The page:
Crossover Day Is Here: The Latest On Juvenile Justice, Child Focused Legislation

Today is Crossover Day — the critical mid-point in the legislative session, when Senate bills move over to the House and House bills transition to the Senate. Any House bills that have not passed their chamber of origin will not progress in 2011. Because this is the first year of the  two-year legislative cycle, any bills that fail to cross over may still be considered in 2012. Here’s an update on some of the legislation pertaining to young people in Georgia and juvenile justice issues that has been following. Senate Bills

SB 31 would expand attorney-client privilege to cover parents’ participation in private conversations with defense attorneys representing their children in delinquent or criminal cases. The bill introduced in January by Sen. Jason Carter (D-Decatur) gives the child – not the parent – exclusive rights to waive the privilege. This measure passed the Senate on February 23 and now awaits consideration by the House Civil Judiciary Committee. Introduced last month by Sen. Joshua McKoon (R-Columbus), SB 80 would require any person, including a juvenile arrested for a felony offense, to give a DNA sample.  It would be analyzed and kept in a database by the Georgia Bureau of Investigation.

Juvenile ‘Good Behavior’ Bill Clears Ga. House, Heads To Senate

The Georgia House of Representatives has approved a measure dubbed the “good behavior bill,” that pushes for more discretion among juvenile court judges. The 169 to 1 vote came just in time to meet this week’s critical legislative “crossover day” deadline. “I am so pleased with the passage of House Bill 373 and grateful to B.J. Pak, Jay Neal, Wendell Willard, Stacey Abrams, Yasmin Neal and all of the representatives who voted in support of the bill,” said Georgia Department of Juvenile Justice (DJJ) Commissioner Amy Howell. “It is great that our leadership understood the opportunity this bill presents for DJJ, our youth and Georgia. I am looking forward to working with the Senate.”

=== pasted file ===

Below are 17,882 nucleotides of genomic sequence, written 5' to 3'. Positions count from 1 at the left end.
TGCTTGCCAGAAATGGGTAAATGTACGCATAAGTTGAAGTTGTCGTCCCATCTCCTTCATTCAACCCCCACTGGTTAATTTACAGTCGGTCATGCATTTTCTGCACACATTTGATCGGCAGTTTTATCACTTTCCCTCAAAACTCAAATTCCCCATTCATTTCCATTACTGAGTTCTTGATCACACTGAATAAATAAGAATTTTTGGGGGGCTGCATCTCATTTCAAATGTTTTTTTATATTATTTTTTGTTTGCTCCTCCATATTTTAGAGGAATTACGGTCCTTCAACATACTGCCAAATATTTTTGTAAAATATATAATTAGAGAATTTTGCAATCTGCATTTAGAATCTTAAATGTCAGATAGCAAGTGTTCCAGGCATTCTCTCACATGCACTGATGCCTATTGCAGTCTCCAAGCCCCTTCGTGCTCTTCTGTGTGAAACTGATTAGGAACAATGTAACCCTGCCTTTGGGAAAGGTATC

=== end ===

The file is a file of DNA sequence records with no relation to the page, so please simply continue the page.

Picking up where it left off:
Juvenile Parole Board Legislation Sponsor: ‘My Bill Will Be Heard On The Floor Of The Senate’

It seems that even the Georgia Legislature can have an off schedule week. First the House Children & Youth Committee meeting scheduled for Tuesday afternoon at the State Capitol got canceled at the last minute. According to the agenda, the topic was supposed to be a discussion about “a system-wide approach” to “children and youth with special needs.”

Then got tipped off that the Senate Judiciary Committee had scheduled a hearing Thursday on Senate Bill 105, which proposes to establish a three-person juvenile parole panel within the Department of Juvenile Justice (DJJ). An hour-and-a-half into the committee’s meeting (following a lively discussion about the controversial immigration-focused Senate Bill 40) we learned that the parole board bill would not be heard that day. “The committee chairman has the authority to add or delete anything from the agenda,” explained SB 105 sponsor Sen. Emanuel Jones (D-Decatur).